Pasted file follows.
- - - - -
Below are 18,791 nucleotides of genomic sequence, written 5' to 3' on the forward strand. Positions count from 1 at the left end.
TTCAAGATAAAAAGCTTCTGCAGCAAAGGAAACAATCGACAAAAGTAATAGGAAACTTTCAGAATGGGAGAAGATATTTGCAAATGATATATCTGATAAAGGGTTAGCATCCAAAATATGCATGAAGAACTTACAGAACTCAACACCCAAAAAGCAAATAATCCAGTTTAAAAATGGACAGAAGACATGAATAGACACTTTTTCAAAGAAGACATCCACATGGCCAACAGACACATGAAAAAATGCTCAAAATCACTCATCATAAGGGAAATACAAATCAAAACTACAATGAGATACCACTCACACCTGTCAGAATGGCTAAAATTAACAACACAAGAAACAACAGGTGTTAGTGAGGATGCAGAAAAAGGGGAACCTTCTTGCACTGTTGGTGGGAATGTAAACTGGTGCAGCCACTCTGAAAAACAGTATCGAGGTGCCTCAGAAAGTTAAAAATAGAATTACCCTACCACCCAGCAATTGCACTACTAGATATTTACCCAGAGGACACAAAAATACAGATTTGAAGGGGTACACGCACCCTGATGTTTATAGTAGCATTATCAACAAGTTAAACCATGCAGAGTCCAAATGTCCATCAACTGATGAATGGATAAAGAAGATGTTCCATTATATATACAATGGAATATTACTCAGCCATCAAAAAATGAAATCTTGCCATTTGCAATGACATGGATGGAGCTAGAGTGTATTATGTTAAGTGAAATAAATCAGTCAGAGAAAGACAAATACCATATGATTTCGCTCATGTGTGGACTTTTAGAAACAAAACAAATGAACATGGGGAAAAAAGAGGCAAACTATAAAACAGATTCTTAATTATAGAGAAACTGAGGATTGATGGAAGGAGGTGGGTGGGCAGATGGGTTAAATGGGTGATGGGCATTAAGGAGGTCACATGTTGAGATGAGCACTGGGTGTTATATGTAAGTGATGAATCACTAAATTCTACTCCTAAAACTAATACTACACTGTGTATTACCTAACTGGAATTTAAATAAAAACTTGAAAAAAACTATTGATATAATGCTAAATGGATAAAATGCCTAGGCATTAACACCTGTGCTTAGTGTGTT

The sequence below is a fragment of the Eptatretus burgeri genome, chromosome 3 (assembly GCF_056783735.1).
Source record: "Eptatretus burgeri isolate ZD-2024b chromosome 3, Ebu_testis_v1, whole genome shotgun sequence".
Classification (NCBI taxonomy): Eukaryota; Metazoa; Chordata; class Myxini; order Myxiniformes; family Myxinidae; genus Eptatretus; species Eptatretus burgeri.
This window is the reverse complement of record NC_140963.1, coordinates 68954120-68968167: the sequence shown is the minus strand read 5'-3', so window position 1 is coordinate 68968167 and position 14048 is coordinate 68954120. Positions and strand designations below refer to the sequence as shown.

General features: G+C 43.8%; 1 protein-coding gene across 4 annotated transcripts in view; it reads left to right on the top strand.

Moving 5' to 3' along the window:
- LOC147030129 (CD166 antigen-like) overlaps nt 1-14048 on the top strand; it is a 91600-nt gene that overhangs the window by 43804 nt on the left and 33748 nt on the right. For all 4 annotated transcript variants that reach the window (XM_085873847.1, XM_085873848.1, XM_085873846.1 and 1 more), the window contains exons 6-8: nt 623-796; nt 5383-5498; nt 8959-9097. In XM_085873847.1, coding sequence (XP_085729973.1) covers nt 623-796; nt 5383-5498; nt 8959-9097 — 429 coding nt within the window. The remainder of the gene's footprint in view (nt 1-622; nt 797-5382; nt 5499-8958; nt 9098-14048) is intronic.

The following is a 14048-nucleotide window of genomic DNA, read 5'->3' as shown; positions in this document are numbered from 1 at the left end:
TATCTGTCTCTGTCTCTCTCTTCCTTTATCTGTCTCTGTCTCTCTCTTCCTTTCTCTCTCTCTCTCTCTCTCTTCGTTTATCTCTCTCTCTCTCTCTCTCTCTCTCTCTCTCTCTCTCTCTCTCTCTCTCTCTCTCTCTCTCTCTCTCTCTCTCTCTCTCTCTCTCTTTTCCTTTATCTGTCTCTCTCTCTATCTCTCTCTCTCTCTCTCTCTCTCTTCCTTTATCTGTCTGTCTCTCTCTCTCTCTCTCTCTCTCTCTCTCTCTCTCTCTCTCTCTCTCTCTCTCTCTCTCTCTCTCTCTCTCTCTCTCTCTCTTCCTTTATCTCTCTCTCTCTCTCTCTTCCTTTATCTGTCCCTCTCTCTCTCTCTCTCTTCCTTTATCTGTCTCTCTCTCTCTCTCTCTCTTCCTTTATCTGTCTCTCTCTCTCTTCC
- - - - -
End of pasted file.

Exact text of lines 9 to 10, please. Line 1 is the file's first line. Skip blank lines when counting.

- LOC147030129 (CD166 antigen-like) overlaps nt 1-14048 on the top strand; it is a 91600-nt gene that overhangs the window by 43804 nt on the left and 33748 nt on the right. For all 4 annotated transcript variants that reach the window (XM_085873847.1, XM_085873848.1, XM_085873846.1 and 1 more), the window contains exons 6-8: nt 623-796; nt 5383-5498; nt 8959-9097. In XM_085873847.1, coding sequence (XP_085729973.1) covers nt 623-796; nt 5383-5498; nt 8959-9097 — 429 coding nt within the window. The remainder of the gene's footprint in view (nt 1-622; nt 797-5382; nt 5499-8958; nt 9098-14048) is intronic.

The following is a 14048-nucleotide window of genomic DNA, read 5'->3' as shown; positions in this document are numbered from 1 at the left end: